By Lauren Williams

How pensions are handled upon divorce may depend on a potentially important distinction. This is the difference between “vested” and “non-vested” pension. A pension is generally considered vested if the recipient cannot lose the pension by being fired. If a pension is vested it is usually considered marital property.

If a pension is non-vested, whether or not it is marital property will vary from state to state. Some states find that non-vested pensions are too speculative to be included as marital property and other states, including California, find just the opposite. In states that do consider non-vested pensions as marital property determining the value of that property can be a problem. A common solution is to award each spouse a portion of the pension as and when it is paid.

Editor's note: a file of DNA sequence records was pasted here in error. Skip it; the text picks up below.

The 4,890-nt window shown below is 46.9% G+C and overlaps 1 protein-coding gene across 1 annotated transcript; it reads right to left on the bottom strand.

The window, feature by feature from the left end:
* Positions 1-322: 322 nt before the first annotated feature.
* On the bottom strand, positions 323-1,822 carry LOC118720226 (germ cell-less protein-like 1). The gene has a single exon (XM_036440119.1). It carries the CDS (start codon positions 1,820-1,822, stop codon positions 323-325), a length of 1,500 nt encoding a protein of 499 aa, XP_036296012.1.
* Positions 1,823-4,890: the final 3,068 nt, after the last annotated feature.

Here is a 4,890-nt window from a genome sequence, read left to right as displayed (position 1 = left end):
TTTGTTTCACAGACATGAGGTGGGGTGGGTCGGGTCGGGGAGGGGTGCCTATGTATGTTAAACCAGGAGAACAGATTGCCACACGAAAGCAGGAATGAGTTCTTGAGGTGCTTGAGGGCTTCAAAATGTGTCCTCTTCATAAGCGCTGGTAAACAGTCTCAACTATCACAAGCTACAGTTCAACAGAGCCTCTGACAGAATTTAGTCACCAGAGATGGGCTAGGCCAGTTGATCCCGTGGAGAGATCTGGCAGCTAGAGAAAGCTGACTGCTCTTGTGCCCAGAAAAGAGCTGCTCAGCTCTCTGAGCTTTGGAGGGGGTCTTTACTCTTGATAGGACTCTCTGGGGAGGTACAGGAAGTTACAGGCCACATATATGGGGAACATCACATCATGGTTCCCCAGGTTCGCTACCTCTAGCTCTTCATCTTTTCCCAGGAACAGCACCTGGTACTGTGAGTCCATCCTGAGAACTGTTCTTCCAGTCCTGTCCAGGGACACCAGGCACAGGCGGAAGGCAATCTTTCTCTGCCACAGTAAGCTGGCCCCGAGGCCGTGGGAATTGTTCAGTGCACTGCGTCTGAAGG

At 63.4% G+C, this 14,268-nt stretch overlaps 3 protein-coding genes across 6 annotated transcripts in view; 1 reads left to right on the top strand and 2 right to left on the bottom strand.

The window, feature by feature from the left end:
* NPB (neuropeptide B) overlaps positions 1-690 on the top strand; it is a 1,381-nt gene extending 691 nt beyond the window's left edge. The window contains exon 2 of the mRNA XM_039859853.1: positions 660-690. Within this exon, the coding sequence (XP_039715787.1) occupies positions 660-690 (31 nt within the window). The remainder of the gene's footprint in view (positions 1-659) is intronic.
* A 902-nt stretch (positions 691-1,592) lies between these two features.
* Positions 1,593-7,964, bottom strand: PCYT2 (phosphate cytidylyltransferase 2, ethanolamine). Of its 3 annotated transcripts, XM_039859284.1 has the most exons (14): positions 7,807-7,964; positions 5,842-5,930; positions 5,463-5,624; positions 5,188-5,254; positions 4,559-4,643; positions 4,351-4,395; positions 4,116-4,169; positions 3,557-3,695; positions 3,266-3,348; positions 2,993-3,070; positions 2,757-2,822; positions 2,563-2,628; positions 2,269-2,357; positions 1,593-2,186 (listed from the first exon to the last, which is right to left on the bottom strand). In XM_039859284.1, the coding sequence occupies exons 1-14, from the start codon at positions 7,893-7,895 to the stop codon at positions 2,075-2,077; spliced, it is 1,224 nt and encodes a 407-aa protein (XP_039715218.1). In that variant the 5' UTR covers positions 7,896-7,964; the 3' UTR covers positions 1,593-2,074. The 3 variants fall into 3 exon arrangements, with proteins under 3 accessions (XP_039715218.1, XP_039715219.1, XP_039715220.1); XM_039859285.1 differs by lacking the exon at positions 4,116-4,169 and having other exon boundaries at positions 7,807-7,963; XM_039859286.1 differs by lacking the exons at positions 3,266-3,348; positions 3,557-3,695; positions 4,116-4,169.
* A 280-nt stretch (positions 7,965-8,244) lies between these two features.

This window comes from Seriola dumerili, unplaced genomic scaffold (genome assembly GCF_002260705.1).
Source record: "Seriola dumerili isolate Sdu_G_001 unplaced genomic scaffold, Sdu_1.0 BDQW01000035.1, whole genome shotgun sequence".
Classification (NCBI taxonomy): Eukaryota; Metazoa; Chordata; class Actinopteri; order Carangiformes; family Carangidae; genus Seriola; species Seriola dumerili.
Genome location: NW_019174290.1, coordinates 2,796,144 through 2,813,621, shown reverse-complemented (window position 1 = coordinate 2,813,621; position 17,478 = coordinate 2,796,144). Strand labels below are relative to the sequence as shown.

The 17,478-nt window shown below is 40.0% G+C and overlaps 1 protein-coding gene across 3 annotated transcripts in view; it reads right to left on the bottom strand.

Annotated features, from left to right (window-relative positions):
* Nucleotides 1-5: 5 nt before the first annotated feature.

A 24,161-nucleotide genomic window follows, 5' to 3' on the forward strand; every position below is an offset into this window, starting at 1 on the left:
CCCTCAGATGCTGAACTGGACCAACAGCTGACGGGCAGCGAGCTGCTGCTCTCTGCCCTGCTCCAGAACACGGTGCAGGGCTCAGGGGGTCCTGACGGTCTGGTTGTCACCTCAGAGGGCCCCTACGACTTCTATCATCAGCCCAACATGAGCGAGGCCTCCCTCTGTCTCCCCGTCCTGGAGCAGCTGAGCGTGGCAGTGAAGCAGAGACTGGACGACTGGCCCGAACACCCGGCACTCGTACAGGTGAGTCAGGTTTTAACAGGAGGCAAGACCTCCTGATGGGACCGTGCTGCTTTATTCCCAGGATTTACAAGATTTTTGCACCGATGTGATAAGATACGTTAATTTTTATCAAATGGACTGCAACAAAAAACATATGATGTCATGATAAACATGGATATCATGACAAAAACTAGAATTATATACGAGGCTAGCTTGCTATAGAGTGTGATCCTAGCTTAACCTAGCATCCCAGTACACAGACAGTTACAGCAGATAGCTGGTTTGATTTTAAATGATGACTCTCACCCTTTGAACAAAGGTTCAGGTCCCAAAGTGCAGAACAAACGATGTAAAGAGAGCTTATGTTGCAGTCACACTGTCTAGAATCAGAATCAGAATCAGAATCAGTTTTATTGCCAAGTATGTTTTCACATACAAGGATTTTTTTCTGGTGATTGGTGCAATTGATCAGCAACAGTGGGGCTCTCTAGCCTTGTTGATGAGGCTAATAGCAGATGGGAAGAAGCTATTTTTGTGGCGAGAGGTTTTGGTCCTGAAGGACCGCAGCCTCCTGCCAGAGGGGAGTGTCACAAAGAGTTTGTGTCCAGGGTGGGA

Another important factor is whether the federal government is paying the pension. Because federal law can trump state law, frequently federal benefits are not subject to division by state divorce court. For those in the military the Uniformed Services Former Spouses’ Protection Act sets forth specific parameters that must be met before a benefit can be divided to a spouse upon divorce. This includes that the marriage must have lasted for at least ten years.

Lauren Williams

About The Author

Lauren Williams is a legal writer for and the USA Law Network.